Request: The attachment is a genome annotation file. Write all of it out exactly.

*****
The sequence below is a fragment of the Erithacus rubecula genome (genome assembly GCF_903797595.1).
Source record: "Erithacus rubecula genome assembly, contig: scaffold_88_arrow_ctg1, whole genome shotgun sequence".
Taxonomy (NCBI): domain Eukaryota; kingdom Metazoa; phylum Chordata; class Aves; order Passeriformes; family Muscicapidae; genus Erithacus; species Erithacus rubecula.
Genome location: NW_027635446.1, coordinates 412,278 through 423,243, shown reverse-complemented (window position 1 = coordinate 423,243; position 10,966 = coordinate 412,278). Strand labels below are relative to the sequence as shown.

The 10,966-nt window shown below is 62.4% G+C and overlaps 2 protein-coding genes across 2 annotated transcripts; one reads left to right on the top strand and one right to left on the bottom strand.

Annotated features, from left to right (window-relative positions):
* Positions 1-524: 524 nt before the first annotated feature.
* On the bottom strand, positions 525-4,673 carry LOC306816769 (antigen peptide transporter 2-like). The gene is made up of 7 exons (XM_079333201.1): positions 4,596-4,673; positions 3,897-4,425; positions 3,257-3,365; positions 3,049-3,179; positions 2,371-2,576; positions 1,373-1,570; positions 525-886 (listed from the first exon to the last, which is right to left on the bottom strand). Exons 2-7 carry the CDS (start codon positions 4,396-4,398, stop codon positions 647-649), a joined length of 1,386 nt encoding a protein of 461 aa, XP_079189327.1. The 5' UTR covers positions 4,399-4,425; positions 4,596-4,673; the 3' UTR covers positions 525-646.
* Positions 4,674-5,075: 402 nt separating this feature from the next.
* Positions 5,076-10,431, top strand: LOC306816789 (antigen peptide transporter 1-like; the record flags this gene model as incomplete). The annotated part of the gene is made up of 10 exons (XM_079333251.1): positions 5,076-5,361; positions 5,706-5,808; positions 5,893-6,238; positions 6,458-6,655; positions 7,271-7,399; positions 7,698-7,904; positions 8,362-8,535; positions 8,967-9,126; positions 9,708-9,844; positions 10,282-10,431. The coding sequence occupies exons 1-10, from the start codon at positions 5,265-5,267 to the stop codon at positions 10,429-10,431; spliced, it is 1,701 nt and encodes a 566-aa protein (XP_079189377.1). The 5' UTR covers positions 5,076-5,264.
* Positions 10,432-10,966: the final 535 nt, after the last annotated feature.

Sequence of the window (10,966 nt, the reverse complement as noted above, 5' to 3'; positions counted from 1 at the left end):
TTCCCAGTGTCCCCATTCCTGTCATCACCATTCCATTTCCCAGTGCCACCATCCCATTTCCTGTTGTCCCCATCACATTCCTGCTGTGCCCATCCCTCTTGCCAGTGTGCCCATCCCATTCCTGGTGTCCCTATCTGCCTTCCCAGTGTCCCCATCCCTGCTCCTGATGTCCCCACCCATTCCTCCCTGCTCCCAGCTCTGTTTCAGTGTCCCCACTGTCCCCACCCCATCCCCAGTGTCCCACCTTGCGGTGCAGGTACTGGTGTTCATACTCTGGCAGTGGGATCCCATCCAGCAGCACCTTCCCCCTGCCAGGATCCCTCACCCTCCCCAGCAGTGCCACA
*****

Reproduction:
The sequence below is a fragment of the Erithacus rubecula genome (genome assembly GCF_903797595.1).
Source record: "Erithacus rubecula genome assembly, contig: scaffold_88_arrow_ctg1, whole genome shotgun sequence".
Taxonomy (NCBI): domain Eukaryota; kingdom Metazoa; phylum Chordata; class Aves; order Passeriformes; family Muscicapidae; genus Erithacus; species Erithacus rubecula.
Genome location: NW_027635446.1, coordinates 412,278 through 423,243, shown reverse-complemented (window position 1 = coordinate 423,243; position 10,966 = coordinate 412,278). Strand labels below are relative to the sequence as shown.

The 10,966-nt window shown below is 62.4% G+C and overlaps 2 protein-coding genes across 2 annotated transcripts; one reads left to right on the top strand and one right to left on the bottom strand.

Annotated features, from left to right (window-relative positions):
* Positions 1-524: 524 nt before the first annotated feature.
* On the bottom strand, positions 525-4,673 carry LOC306816769 (antigen peptide transporter 2-like). The gene is made up of 7 exons (XM_079333201.1): positions 4,596-4,673; positions 3,897-4,425; positions 3,257-3,365; positions 3,049-3,179; positions 2,371-2,576; positions 1,373-1,570; positions 525-886 (listed from the first exon to the last, which is right to left on the bottom strand). Exons 2-7 carry the CDS (start codon positions 4,396-4,398, stop codon positions 647-649), a joined length of 1,386 nt encoding a protein of 461 aa, XP_079189327.1. The 5' UTR covers positions 4,399-4,425; positions 4,596-4,673; the 3' UTR covers positions 525-646.
* Positions 4,674-5,075: 402 nt separating this feature from the next.
* Positions 5,076-10,431, top strand: LOC306816789 (antigen peptide transporter 1-like; the record flags this gene model as incomplete). The annotated part of the gene is made up of 10 exons (XM_079333251.1): positions 5,076-5,361; positions 5,706-5,808; positions 5,893-6,238; positions 6,458-6,655; positions 7,271-7,399; positions 7,698-7,904; positions 8,362-8,535; positions 8,967-9,126; positions 9,708-9,844; positions 10,282-10,431. The coding sequence occupies exons 1-10, from the start codon at positions 5,265-5,267 to the stop codon at positions 10,429-10,431; spliced, it is 1,701 nt and encodes a 566-aa protein (XP_079189377.1). The 5' UTR covers positions 5,076-5,264.
* Positions 10,432-10,966: the final 535 nt, after the last annotated feature.

Sequence of the window (10,966 nt, the reverse complement as noted above, 5' to 3'; positions counted from 1 at the left end):
TTCCCAGTGTCCCCATTCCTGTCATCACCATTCCATTTCCCAGTGCCACCATCCCATTTCCTGTTGTCCCCATCACATTCCTGCTGTGCCCATCCCTCTTGCCAGTGTGCCCATCCCATTCCTGGTGTCCCTATCTGCCTTCCCAGTGTCCCCATCCCTGCTCCTGATGTCCCCACCCATTCCTCCCTGCTCCCAGCTCTGTTTCAGTGTCCCCACTGTCCCCACCCCATCCCCAGTGTCCCACCTTGCGGTGCAGGTACTGGTGTTCATACTCTGGCAGTGGGATCCCATCCAGCAGCACCTTCCCCCTGCCAGGATCCCTCACCCTCCCCAGCAGTGCCACA